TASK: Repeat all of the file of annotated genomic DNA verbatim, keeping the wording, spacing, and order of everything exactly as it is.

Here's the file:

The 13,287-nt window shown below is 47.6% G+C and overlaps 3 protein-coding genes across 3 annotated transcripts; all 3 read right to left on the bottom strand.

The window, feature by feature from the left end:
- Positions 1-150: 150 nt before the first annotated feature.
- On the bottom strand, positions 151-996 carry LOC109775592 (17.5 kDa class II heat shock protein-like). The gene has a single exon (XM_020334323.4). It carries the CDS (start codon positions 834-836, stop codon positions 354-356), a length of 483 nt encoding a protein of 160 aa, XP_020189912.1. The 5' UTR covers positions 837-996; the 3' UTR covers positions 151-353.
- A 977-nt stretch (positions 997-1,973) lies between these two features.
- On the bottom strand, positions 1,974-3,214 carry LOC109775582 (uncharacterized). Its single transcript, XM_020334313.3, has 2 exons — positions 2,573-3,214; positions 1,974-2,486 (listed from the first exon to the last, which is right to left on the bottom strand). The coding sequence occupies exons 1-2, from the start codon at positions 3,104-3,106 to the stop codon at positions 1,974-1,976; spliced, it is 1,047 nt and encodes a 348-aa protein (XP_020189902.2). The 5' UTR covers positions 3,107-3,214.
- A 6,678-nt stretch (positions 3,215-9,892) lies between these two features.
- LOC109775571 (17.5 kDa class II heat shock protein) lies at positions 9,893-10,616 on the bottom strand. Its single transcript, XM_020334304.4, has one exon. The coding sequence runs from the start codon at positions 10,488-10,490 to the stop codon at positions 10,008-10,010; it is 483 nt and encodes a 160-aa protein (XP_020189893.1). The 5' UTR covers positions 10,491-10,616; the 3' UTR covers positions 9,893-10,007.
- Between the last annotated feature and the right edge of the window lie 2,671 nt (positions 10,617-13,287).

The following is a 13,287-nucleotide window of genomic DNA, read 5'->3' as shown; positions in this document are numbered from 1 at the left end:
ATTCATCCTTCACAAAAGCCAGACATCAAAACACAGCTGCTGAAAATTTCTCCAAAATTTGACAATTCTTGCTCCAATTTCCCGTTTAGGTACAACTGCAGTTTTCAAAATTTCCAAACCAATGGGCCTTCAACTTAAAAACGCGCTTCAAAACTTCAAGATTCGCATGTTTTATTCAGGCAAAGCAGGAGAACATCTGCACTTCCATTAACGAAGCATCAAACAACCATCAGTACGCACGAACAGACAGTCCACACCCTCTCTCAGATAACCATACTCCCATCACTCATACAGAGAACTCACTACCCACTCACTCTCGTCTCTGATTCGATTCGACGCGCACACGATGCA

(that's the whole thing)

The 13,287-nt window shown below is 47.6% G+C and overlaps 3 protein-coding genes across 3 annotated transcripts; all 3 read right to left on the bottom strand.

The window, feature by feature from the left end:
- Positions 1-150: 150 nt before the first annotated feature.
- On the bottom strand, positions 151-996 carry LOC109775592 (17.5 kDa class II heat shock protein-like). The gene has a single exon (XM_020334323.4). It carries the CDS (start codon positions 834-836, stop codon positions 354-356), a length of 483 nt encoding a protein of 160 aa, XP_020189912.1. The 5' UTR covers positions 837-996; the 3' UTR covers positions 151-353.
- A 977-nt stretch (positions 997-1,973) lies between these two features.
- On the bottom strand, positions 1,974-3,214 carry LOC109775582 (uncharacterized). Its single transcript, XM_020334313.3, has 2 exons — positions 2,573-3,214; positions 1,974-2,486 (listed from the first exon to the last, which is right to left on the bottom strand). The coding sequence occupies exons 1-2, from the start codon at positions 3,104-3,106 to the stop codon at positions 1,974-1,976; spliced, it is 1,047 nt and encodes a 348-aa protein (XP_020189902.2). The 5' UTR covers positions 3,107-3,214.
- A 6,678-nt stretch (positions 3,215-9,892) lies between these two features.
- LOC109775571 (17.5 kDa class II heat shock protein) lies at positions 9,893-10,616 on the bottom strand. Its single transcript, XM_020334304.4, has one exon. The coding sequence runs from the start codon at positions 10,488-10,490 to the stop codon at positions 10,008-10,010; it is 483 nt and encodes a 160-aa protein (XP_020189893.1). The 5' UTR covers positions 10,491-10,616; the 3' UTR covers positions 9,893-10,007.
- Between the last annotated feature and the right edge of the window lie 2,671 nt (positions 10,617-13,287).

The following is a 13,287-nucleotide window of genomic DNA, read 5'->3' as shown; positions in this document are numbered from 1 at the left end:
ATTCATCCTTCACAAAAGCCAGACATCAAAACACAGCTGCTGAAAATTTCTCCAAAATTTGACAATTCTTGCTCCAATTTCCCGTTTAGGTACAACTGCAGTTTTCAAAATTTCCAAACCAATGGGCCTTCAACTTAAAAACGCGCTTCAAAACTTCAAGATTCGCATGTTTTATTCAGGCAAAGCAGGAGAACATCTGCACTTCCATTAACGAAGCATCAAACAACCATCAGTACGCACGAACAGACAGTCCACACCCTCTCTCAGATAACCATACTCCCATCACTCATACAGAGAACTCACTACCCACTCACTCTCGTCTCTGATTCGATTCGACGCGCACACGATGCA